The Pied Piper story holds a dark secret that has repelled and fascinated us for over 500 years. It asks, “What does it cost to banish our shadow?”
At its surface, it looks like a simple morality tale cautioning us to be prudent and fair. Rats overrun a town, and the locals are beside themselves. A magical piper vibrantly dressed offers a solution too good to be true. His pipe weaves a tune that leads rats to their doom – and they drown in the ocean so neatly. Thrilled at first, then cunning and foolish, the town leaders refuse to pay the piper for his service. In turn, he entrances all but three children and takes them away forever.
Historians wonder if the account is an artifact of a devastating plague. The Lueneburg manuscript from about 1440 CE records the following event: “In the year of 1284, on the day of Saints John and Paul on June 26, by a piper, clothed in many kinds of colours, 130 children born in Hamelin were seduced, and lost at the place of execution near the koppen.” But tragedy was common in the middle ages, and death a constant companion, so why has this account remained vital?
The enduring interest in the Pied Piper lies in its symbolic resonance with psyche. When we place the events in our imaginal world, our curiosity is liberated, and our questions become more interesting. What are the pestilential rats inside us? What happens when we ask another person to solve our inner problems? How does the unconscious react when we trick and devalue the inner and outer figures who help us along our way?
Rats populate our inner and outer world. We use them as pharmacological proxies and share about 69% of the same DNA. We keep them as pets even as others work tirelessly to exterminate them from our buildings. In some cultures, they represent prosperity and are tended to as the reincarnation of family members. But foremost, they are survivors and adaptors living side by side in every human endeavor.
We project much shadow on rats accusing them of spreading disease and taking our food without permission – those ratfinks. They hold our unsavory instincts; like all shadow-invested objects, we want them gone! But why are we thankless when someone helps us achieve that? Freud’s Taboo insights suggest anyone associated with our ‘filth’ becomes impure, so degrading them engenders relief.
Complications with money play another part. We’re quick to promise payment when our need is aroused but grim when it’s time to write the check – our mounting credit card debt bears witness to that. Paying the piper evokes dread when we fail to imagine the complete cycle of exchange, and our inner infant is indignant being charged for restoring comfort. Shouldn’t it be free?!? We project our psyches into money and use similar terms for its fluctuations – inflation, depression, and devaluation. Handing over our cash feels like we’re sacrificing an inner potential, surrendering it to our creditors.
This may be a key that unlocks the fairytale.
Perhaps it’s warning us that there’s a cost to banishing our shadow. Strangely, rats, money, and children carry a similar symbolic valence. They all suggest unrealized potential. The vitality in our rat-shadow could have fueled a midlife renewal. Money could have turned our desires into realities. And our children could have carried our hopes into the future.
Perhaps demonizing any aspect of our potential puts all of it at risk, and banishing it to the unconscious may trigger strange, irresistible compulsions that can lead us astray.
~ Joseph R. Lee
HERE’S THE DREAM WE ANALYZE:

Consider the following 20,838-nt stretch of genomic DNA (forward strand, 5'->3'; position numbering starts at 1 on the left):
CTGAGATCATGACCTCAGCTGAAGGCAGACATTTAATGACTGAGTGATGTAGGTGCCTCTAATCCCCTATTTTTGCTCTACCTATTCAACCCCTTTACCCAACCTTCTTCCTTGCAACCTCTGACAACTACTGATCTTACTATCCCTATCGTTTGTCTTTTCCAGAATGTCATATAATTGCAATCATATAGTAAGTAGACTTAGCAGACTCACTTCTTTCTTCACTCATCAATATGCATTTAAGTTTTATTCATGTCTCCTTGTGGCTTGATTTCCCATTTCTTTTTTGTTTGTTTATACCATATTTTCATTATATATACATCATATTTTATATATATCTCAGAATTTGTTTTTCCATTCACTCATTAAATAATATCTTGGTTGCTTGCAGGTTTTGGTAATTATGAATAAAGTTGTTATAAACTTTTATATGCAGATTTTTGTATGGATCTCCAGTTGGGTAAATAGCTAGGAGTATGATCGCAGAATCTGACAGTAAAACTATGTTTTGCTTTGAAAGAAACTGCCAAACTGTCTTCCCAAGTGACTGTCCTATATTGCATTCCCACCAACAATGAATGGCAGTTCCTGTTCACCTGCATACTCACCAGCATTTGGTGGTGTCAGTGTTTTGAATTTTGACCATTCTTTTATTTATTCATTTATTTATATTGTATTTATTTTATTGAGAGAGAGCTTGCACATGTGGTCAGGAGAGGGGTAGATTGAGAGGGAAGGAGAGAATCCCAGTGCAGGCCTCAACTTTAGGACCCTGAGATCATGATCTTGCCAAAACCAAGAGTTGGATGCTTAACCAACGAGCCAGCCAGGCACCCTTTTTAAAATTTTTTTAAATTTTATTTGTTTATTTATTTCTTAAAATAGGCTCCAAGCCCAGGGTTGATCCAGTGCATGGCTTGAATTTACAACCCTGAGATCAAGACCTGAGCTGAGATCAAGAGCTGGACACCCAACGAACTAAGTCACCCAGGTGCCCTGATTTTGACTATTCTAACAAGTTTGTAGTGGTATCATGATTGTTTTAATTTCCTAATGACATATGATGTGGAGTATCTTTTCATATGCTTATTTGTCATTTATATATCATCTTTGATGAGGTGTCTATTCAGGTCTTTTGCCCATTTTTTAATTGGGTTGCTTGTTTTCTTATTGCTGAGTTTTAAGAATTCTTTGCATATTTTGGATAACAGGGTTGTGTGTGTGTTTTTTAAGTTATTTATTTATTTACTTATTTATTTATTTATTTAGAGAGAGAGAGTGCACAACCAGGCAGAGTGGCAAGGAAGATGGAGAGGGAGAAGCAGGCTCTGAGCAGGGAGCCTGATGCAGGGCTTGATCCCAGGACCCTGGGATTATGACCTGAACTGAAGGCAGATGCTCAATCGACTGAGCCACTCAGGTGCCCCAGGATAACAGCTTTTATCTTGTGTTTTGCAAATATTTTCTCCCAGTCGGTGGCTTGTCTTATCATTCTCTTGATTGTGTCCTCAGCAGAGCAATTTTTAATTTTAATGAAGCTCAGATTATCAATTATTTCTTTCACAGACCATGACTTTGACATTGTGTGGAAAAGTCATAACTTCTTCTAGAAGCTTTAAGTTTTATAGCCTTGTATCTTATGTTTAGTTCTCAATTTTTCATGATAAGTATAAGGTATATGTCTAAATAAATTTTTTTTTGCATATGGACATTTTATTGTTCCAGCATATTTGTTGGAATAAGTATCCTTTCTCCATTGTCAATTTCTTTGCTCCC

“A party with colleagues ends. I settle down with a male and a female colleague to watch a film on a large and comfortable sofa. It’s starring the Japanese actress Meiko Kaji. The opening shot is of a large, grand Hotel-like building in Japan. It’s angular, with black and gold detailing and a Frank Llyod-Wright-like feel, suggesting the film’s setting is around the 1920s. The hotel seems to be more like a luxurious mental institution. Meiko Kaji plays an inmate of this institution, and she seems to be held there somewhat against her will. A shot looking down from a mezzanine into the main hall shows the heroine defiantly resisting her treatment, dressed in an ornate nightgown of white lace. She faces off sullenly against the institution’s manager, a diminutive Japanese man in a tuxedo (he looks more like a hotel manager). She floods the hall with a shallow inpouring of seawater. The manager is highly perturbed by the woman’s display of emotion and disobedience. It’s clear that this institution doesn’t know how to treat this woman. Within the hall, a large letter in an ornate frame, similar to the style of the building, is displayed, written in Japanese. It’s a letter mandating the woman’s treatment. The film continues, and we learn more about the source of the woman’s troubles. She lost a child. She allies with another inmate, a similarly white-attired younger woman. The two of them resolve to escape the institution to resolve the issue of the lost child, setting out for the “Place of Lost Children.” The Place of Lost Children is in the heart of a forest, an industrial wasteground. The younger woman holds a lantern to light the way. The ground is littered with dead children, all alike – they’re wrapped in bright red shawls, completely concealing their bodies, the face of each covered with a blank theatrical mask. The younger woman moves around the bodies, removing the masks to try and identify the older woman’s lost child. Every child has the same face, a cartoonish face that I recognize – Pug, from the comic strip “The Bash Street Kids.” I think, “this is a face that not even a mother could love.” As I watch the film, I remark to myself, “this depiction is not very realistic. But it would be too horrible to look at if it was more realistic.” The women continue the search but in vain. They discover the missing child is at the bottom of a dark, black pool nearby. The child has dissolved, leaving an image on the water’s surface. It’s very similar to Pug but more disfigured – the face and eyes are scarred. The film ends, and I’m back in the comfortable lounge. An older man is present, about fifty or so, looks confident, successful, an entrepreneur or self-made man of some sort, a man who plays golf. He’s telling me with great excitement about how he used to know the actress in his youth, singing her praises. Were they lovers? A notice that my father has appeared. He’s listening intently to the man as well. The man shows me an illustrated memoir that he’s working on, partly about the woman and his life in general. I’m surprised by the man’s artistic zeal – he seems more like the practical type. The artwork is that of a beginner, but it’s clearly powered by something genuine. He shows me the last page, painted very thickly with oil paints that are still wet. He tries to explain it to me, but it’s difficult. In a final effort to make me understand, he gathers up the wet paint with his fingers into a shape. It resembles Uluru/Ayer’s rock.”